In 1995, a scandal grew around the manipulation of car engines to distort emissions measurement tests – the so-called ‘dieselgate’.
Besides costly effects and discrediting of automakers, the scandal boosted discussions about transport emissions, pollution, and diesel driving bans.
The scandal helped advance the development of electric cars.
The number of electric vehicles on Australian roads has almost doubled over the past year, growing from 44,000 at the beginning of 2022 to more than 83,000, according to research based on sales data in the Electric Vehicle Council’s yearly recap.
That figure is expected to top 100,000 this year.
Of the 83,000 now in circulation, 79% are battery electric vehicles while 21% are plug-in hybrids.
The fact is automakers are withdrawing R&D investments in combustion engines to focus on electric engines. Daimler, Volvo, Jaguar, and Volkswagen are some of the traditional European automakers that have announced corporate policies in this direction.
Backed by $50 billion of R&D, Ford has released an electric Mustang. At least five electric Fords will be available in Australia next year.
Rolls Royce has released the electric Spectre, perhaps with a nod to James Bond.
To this list we can happily add the Genesis, Hyundai’s luxury spin-off brand and the South Korean’s first fully electric model.
The word comes from the Greek language and signifies the beginning of something … something big in the case of the electrified Genesis GV 70.
Its next-generation platform means hearty 800V electric underpinnings for fast charging, rear- and all-wheel-drive powertrain options, and a healthy driving range.
Unlike the ‘regular’ petrol-powered Genesis GV70 range that begins at $68,500 (before on-roads) and tops out at $84,600, the Genesis Electrified GV70 is a single variant. It comes in at $127,800 – a hefty $43,200 price leap from the flagship GV70 petrol variant (3.5T AWD Sport) to the fully electric GV70. It’s more expensive than established prestige electric SUVs such as the $104,900 BMW iX3.
The GV 70 delivers a max output from a set of dual electric motors of 360 kW and 700 Nm. This power is reserved for ‘boost mode’, which is activated for 10 seconds at a time via the large ‘boost’ button on the steering wheel.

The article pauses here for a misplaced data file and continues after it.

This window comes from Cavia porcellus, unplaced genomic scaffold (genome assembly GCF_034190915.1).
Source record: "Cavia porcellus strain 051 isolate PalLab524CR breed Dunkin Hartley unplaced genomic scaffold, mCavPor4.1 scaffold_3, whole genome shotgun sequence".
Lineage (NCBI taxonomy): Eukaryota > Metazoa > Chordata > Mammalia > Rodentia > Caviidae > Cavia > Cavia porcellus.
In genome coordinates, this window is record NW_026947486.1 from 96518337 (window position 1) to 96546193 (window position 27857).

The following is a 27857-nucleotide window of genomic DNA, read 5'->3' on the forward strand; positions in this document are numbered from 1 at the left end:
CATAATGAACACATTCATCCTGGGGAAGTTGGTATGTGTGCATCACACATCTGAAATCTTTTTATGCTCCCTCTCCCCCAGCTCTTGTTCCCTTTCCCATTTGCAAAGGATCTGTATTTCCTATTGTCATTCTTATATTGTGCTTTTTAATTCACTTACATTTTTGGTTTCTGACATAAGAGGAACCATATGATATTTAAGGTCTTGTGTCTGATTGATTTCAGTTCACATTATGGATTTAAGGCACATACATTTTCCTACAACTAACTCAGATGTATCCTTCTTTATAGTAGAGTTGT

That catapults the GV70 to 100km/h in just 4.2 seconds. Wooosh…we tried it in a thrilling burst along a country road, Power is dialled back for Eco, Comfort and Sport, but aside from Eco mode, you won’t need more power than what’s offered outside of Boost mode.
The warranty is five years/unlimited km eight years for high voltage parts. Service intervals are every 12 months or 20,000 km, whichever comes first.
Servicing is complimentary for five years, and if you are within 70 km of a Genesis shop, the car will be picked up and a service loan car will be provided until your car is ready to be returned. In addition, there’s10 years’ roadside assist and map updates, which is important as charging station locations are stored here.
Aside from the usual sound deadening and silent cabin, Genesis has added active sound cancellation, playing opposite frequencies to the outside world to enhance cabin quietness.
For those who like the sound of a Genesis gives us a selection of generated sounds to mimic the sound of a futuristic electric motor.
Not to be out done by their smaller counterparts, forestry trucks are also championing electrification. The Mount Gambier-based Fennell Forestry took the covers off Australia’s first electric logging truck, a Kenworth and it has a 400-500 km range. It features a 540 kW motor from electric conversion specialist Janus Electric.
Scania AB has a fleet of first-generation electric logging trucks operating in New Zealand and Europe. In what they are calling a ‘world first’, the Swedish company delivered its all-electric timber truck to SCA, Europe’s largest private forest owner. It has a massive capacity of 80 tonnes and represents Sweden’s next step in becoming an entirely fossil fuel-free society.